Rover's Reward for Climbing: Exposed Geological Contact
The Martian outcrop where pale rock meets darker overlying rock near the middle of this view from NASA's Curiosity Mars rover is an example of a geological contact. It was taken with the rover's Navcam on May 21, 2015.
Unfavorable Terrain for Crossing Near 'Logan Pass'
This view southeastward from NASA's Curiosity's Mastcam shows terrain judged difficult for traversing between the rover and an outcrop in the middle distance where a pale rock unit meets a darker rock unit above it.
This frame is from sequence of views NASA's Curiosity Mars rover recorded of the sun setting at the close of the mission's 956th Martian day, or sol (April 15, 2015), from the rover's location in Gale Crater.
This map shows the route on lower Mount Sharp that NASA's Curiosity followed in April and early May 2015, in the context of the surrounding terrain. Numbers along the route identify the sol, or Martian day, on which it completed the drive.
This April 16, 2015, panorama from the Mast Camera on NASA's Curiosity Mars rover shows a detailed view toward two areas, 'Mount Shields' and 'Logan Pass,' on lower Mount Sharp, chosen for close-up inspection in subsequent weeks.
A sweeping panorama combining 33 telephoto images into one Martian vista presents details of several types of terrain visible on Mount Sharp from a location along the route of NASA's Curiosity Mars rover.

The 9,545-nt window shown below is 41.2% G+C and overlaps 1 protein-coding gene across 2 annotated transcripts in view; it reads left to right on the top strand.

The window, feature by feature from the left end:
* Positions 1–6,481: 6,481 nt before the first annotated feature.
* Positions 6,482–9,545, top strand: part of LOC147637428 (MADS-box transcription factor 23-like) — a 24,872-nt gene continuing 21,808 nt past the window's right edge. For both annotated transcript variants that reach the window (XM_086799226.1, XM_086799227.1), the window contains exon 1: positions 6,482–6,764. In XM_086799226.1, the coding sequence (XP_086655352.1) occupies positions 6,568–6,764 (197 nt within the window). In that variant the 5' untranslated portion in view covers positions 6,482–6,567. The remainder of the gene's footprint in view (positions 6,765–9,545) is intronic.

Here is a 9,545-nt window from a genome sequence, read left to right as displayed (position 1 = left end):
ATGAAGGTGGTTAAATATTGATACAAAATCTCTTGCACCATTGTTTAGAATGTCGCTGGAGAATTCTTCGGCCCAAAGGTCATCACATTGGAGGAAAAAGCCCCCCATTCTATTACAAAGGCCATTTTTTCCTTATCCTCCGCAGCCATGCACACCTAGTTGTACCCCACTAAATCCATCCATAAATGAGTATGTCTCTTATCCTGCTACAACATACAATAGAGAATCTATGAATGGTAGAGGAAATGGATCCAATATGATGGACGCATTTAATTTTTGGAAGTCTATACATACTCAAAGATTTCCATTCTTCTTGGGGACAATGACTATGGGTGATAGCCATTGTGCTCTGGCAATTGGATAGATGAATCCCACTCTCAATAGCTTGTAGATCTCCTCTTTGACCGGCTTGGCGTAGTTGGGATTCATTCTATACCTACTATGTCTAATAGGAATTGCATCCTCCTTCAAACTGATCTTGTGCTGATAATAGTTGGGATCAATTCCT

NASA's Curiosity Mars rover used its Navigation Camera (Navcam) to capture this scene toward the west just after completing a drive that took the mission's total driving distance past 10 kilometers (6.214 miles).
Curiosity View Ahead Through 'Artist's Drive' (Stereo)
This stereo view from the Navigation Camera (Navcam) on NASA's Curiosity Mars rover shows the terrain ahead of the rover as it makes its way westward through a valley called "Artist's Drive." 3-D glasses are need to view this image.
The Rover Environmental Monitoring Station (REMS) on NASA's Curiosity Mars rover includes temperature and humidity sensors mounted on the rover's mast. One of the REMS booms extends to the left from the mast in this view.
There are some interesting erosional signs in this observation from NASA's Mars Reconnaissance Orbiter, which will make for a good comparison with other intracrater fans and fluvial sedimentary landforms.
Night Close-up of Mineral Veins at 'Garden City,' Mars
This view from the Mars Hand Lens Imager on the arm of NASA's Curiosity Mars rover is a close-up of a two-tone mineral vein at a site called 'Garden City' on lower Mount Sharp. It was taken during night, illuminated by LEDs, on March 25, 2015.
This frame from a sequence of images shows a blast zone where the sky crane from NASA's Curiosity rover mission hit the ground after setting the rover down in August 2012. The images are from HiRISE on NASA's Mars Reconnaissance Orbiter.
From afar, Saturn's rings look like a solid, homogenous disk of material. But upon closer examination from NASA's Cassini spacecraft, we see that there are varied structures in the rings at almost every scale imaginable.